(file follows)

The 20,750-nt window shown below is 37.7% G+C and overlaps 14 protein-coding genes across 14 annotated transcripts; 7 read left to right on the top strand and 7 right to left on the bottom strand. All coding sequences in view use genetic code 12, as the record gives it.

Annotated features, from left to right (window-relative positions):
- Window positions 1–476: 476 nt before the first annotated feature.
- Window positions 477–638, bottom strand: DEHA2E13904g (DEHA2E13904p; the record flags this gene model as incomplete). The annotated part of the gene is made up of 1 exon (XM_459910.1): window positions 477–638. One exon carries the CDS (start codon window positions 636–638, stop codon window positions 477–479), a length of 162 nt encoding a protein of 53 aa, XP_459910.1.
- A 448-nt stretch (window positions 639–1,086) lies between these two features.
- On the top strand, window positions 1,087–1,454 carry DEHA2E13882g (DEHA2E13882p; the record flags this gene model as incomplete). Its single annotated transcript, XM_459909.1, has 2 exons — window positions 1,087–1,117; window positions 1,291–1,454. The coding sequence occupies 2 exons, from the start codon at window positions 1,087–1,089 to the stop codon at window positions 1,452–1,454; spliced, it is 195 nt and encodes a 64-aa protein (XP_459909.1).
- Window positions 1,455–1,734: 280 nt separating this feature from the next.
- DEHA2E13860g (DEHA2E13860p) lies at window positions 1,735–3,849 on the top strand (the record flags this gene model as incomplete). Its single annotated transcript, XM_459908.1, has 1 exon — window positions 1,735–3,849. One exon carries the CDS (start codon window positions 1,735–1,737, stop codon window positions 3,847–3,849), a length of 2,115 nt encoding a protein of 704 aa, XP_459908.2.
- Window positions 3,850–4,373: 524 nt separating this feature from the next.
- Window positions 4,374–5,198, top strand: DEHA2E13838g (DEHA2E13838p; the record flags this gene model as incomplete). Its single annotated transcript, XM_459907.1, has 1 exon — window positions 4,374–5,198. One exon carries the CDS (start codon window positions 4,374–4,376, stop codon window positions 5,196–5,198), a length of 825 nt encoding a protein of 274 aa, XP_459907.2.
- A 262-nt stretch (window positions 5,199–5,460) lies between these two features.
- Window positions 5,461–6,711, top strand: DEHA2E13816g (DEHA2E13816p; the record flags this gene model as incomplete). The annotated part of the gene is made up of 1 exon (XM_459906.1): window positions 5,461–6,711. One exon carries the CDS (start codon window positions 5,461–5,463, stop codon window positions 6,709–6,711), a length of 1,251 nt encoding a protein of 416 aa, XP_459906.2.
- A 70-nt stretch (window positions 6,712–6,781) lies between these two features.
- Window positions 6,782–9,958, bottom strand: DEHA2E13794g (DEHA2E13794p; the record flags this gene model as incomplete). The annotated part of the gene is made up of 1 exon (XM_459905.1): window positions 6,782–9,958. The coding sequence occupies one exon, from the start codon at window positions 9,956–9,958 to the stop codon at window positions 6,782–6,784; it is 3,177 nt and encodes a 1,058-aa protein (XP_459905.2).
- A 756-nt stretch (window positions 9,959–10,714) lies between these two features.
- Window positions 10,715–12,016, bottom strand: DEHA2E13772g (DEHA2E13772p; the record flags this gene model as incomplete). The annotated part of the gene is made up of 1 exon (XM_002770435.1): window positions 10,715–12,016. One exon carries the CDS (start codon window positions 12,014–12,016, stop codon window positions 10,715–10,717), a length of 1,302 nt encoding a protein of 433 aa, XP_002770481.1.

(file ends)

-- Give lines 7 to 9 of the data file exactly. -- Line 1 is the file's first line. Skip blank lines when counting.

- Window positions 1,455–1,734: 280 nt separating this feature from the next.
- DEHA2E13860g (DEHA2E13860p) lies at window positions 1,735–3,849 on the top strand (the record flags this gene model as incomplete). Its single annotated transcript, XM_459908.1, has 1 exon — window positions 1,735–3,849. One exon carries the CDS (start codon window positions 1,735–1,737, stop codon window positions 3,847–3,849), a length of 2,115 nt encoding a protein of 704 aa, XP_459908.2.
- Window positions 3,850–4,373: 524 nt separating this feature from the next.